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5hp Single Phase Motor Not Running When Wired for Reverse

micro

Stainless
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Jan 26, 2005
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NYC
Apologies if this isn't quite the right forum for this post.

I just got an NOS Dayton, 5 horsepower, 1730RPM single phase motor that was sitting on a shelf for the last 10 years. It is to replace the aging 3 phase OEM motor so that I don't have to have the phase converter on to keep the compressor at pressure. I mounted it to the tank and wired it (2 phases, #8awg from 35a breaker). I wired it for CCW rotation (T1-T5, T4-T8) as per the panel on the motor. When I switch it on with no load it buzzes (60hz) very loudly and the shaft turns slowly. If I wire it CW Rotation (T1-T8, T4-T5) by swapping 2 of the 4 wires coming out of the motor, It runs beautifully. I Called Grainger (dayton) and they were little help. They emailed me 2 schematics which confirm that I have it wired correctly, but the prints are for a later revision and seem to have a slightly different Capaciotor configuration for the start and run Caps. If it is running fine in one direction, doesn't this mean the windings are intact? Can any one offer some trouble shooting guidance?
(yes I know to discharge the caps before handeling them.) :)
PXL_20240125_042422850.jpgPXL_20240124_012146871.jpgPXL_20240125_042432368.jpg
 
Sure sounds like your start winding is not coming on after your rewire. #5&8 are normally the start winding circuit, I would double check your connections there.

If it works in one direction, one would think it should run the opposite direction if effectively connected.

The only other thing I could think of would be the centrifugal start switch or the start capacitors connections being distributed during reconnection.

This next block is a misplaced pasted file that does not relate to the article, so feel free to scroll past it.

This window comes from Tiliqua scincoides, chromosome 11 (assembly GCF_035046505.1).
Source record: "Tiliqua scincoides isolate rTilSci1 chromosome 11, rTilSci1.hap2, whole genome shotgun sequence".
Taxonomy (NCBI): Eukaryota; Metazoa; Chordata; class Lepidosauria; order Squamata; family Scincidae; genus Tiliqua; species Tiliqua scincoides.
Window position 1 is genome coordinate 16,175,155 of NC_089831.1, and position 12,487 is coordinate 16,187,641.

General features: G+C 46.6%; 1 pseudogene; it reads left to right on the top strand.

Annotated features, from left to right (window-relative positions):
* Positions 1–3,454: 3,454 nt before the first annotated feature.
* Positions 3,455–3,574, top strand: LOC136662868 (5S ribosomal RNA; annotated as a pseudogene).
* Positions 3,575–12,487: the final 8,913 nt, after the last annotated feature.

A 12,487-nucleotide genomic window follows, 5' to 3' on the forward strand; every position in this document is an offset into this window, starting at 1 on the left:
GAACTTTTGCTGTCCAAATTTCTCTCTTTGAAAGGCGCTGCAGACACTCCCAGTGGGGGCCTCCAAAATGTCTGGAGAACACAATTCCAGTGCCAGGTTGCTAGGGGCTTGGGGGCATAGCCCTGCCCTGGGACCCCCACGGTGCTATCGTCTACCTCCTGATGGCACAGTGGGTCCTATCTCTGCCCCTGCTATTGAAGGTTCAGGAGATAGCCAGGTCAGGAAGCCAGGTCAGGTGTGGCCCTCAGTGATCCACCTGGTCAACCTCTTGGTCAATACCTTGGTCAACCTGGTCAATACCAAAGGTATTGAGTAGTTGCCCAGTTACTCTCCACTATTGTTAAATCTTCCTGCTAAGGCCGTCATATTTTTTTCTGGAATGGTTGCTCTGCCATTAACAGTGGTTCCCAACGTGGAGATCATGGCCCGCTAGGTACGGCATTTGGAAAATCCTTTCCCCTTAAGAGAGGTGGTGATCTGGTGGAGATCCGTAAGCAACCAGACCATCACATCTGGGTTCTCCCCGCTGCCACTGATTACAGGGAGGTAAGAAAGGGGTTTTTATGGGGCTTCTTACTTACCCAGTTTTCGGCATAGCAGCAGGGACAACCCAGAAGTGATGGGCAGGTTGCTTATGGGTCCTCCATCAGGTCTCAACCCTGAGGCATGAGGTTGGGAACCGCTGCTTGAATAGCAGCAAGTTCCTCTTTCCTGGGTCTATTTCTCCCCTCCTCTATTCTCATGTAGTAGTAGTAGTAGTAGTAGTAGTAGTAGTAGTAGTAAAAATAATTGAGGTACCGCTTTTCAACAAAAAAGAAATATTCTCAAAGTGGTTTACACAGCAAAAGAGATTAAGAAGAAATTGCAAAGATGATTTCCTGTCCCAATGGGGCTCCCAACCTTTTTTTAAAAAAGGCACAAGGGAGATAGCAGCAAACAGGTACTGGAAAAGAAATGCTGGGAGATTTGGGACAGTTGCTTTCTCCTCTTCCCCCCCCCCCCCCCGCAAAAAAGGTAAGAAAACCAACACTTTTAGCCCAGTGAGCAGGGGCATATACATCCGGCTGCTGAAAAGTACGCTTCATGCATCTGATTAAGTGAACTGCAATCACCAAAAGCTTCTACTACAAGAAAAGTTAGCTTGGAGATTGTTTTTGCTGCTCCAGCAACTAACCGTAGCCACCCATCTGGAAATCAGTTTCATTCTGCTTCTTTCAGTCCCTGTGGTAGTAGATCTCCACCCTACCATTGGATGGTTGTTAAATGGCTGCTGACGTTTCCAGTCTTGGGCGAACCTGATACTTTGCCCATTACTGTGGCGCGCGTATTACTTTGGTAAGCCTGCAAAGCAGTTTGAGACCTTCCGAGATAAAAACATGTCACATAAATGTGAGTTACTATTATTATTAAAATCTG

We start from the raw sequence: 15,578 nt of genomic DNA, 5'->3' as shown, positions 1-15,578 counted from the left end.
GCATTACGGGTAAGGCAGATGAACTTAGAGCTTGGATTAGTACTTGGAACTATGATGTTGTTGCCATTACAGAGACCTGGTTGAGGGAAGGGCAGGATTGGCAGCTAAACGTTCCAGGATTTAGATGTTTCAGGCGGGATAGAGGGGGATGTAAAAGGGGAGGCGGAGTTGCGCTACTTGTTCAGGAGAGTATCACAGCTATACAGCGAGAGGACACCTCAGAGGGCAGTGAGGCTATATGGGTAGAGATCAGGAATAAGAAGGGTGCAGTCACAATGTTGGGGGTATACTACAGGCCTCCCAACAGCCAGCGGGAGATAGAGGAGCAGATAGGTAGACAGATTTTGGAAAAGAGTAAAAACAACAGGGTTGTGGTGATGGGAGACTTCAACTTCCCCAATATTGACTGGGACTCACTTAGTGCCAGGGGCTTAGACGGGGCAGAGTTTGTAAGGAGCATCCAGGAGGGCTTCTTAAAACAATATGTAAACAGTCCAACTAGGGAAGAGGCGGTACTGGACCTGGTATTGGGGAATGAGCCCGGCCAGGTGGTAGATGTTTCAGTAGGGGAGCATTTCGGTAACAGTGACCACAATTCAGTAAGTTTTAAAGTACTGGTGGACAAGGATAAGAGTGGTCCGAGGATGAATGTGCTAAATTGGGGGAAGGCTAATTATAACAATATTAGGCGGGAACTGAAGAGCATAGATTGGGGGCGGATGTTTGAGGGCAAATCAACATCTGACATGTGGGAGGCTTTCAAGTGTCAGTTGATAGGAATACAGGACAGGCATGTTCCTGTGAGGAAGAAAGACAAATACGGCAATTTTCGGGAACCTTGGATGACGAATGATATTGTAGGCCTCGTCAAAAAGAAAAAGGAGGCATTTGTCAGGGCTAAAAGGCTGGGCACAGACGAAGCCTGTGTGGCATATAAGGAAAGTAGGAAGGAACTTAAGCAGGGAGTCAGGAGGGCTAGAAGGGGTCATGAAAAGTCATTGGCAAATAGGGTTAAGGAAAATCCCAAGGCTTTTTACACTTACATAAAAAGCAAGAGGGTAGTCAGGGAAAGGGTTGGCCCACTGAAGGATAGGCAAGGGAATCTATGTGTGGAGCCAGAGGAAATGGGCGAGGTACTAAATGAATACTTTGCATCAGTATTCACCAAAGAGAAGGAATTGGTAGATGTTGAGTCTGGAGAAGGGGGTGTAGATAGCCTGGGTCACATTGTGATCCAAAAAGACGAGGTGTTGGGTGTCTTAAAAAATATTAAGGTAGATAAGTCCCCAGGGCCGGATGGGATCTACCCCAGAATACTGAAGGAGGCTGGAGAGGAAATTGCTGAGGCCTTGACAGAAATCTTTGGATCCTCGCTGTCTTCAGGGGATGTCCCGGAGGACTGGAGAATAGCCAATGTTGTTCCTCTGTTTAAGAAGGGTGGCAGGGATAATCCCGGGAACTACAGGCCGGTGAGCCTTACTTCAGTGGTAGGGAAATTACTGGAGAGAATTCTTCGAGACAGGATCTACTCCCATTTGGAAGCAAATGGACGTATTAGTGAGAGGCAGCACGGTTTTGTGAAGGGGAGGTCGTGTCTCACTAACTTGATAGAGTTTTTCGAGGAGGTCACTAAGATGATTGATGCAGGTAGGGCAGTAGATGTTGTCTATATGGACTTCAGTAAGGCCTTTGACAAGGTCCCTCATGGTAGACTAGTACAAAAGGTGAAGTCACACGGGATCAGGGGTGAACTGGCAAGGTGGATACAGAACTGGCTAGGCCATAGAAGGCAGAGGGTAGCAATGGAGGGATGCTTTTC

Loud buzzing is the run winding energized without a start winding to kick it in the proper direction.
 
Motor caps are connected across motor windings and thus discharge through the windings. Normally no need to worry about charged-up caps.
 
Motor caps are connected across motor windings and thus discharge through the windings. Normally no need to worry about charged-up caps.
I noticed they also have bleed off resistors across the terminals. Better safe than sorry though.
 
Sure sounds like your start winding is not coming on after your rewire. #5&8 are normally the start winding circuit, I would double check your connections there.

If it works in one direction, one would think it should run the opposite direction if effectively connected.

The only other thing I could think of would be the centrifugal start switch or the start capacitors connections being distributed during reconnection.

Loud buzzing is the run winding energized without a start winding to kick it in the proper direction.
Thank you. This is very useful in helping me understand how these capacitor start/run motors work. Looking at the schematic again, it now makes more sense to me. I've connected the motor in CCW config at least 4 times making sure all the wires have a good connection and still the same problem. there must be something in either the connections to the start windings or capacitors.